Historical environmental changes, such as climatic shifts, are long known to have profound effects on ecosystems. To resist these events, organisms are constantly evolving and adapting thanks to mechanisms such as plastic response and genetic mutations. When successful adaptations and genetic differentiation between populations have enough time to arise and accumulate, a speciation process can occur. Current climate change is driving animals outside their climatic niches, increasing not only the possibility of extinction but also speciation if appropriate time and conditions (e.g. enough genetic variability within population) arise. Due to the slow rate of successful adaptive changes, genetic/genomic signatures of adaptation to current climate change are not yet well understood. To overcome this knowledge gap we will conduct our research on a species that has outlived historical extreme climate shifting conditions on the Sahara desert leading, either by isolation or adaptation, to a high level of genetic variability suggesting a speciation event between two cryptic lineages (yet to demonstrate). This species is the Lesser Egyptian jerboa, Jaculus jaculus (Linnaeus, 1758), a rodent widely distributed across North Africa desertic regions which had diversified and adapted to severe climatic changes in the Pleistocene. The study of this model species (or two cryptic species) focusing on the evolutionary history using Next Generation Sequencing (NGS), niche modelling and phenotypic analyses will test the effects of environmental and climatic shifts in current animal population divergence and/or speciation.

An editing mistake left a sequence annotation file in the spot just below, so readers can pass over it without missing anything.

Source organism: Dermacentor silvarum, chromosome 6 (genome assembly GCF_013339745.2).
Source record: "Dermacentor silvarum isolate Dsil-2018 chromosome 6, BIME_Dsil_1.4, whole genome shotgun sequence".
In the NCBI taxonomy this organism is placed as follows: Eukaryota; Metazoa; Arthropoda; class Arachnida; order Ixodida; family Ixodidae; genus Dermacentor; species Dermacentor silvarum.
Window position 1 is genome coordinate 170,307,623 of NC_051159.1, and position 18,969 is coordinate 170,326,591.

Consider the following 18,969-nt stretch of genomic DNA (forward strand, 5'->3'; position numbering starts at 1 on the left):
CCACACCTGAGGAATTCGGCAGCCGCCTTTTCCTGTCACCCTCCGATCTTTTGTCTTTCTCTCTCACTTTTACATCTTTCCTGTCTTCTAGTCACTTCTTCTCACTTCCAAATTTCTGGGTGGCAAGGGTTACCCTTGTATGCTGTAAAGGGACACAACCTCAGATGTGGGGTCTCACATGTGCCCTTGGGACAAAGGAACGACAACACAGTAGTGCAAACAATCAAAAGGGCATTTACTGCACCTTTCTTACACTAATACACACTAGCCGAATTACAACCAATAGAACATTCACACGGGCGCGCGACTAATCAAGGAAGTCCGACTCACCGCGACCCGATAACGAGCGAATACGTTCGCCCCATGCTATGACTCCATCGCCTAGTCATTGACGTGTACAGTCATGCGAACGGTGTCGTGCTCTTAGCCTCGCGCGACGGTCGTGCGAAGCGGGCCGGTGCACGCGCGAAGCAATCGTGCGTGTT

Funding agency: Systematic Research Fund
Budget: 1 500€
Project Code: SRF 2016-2017
Principal investigator: N Serén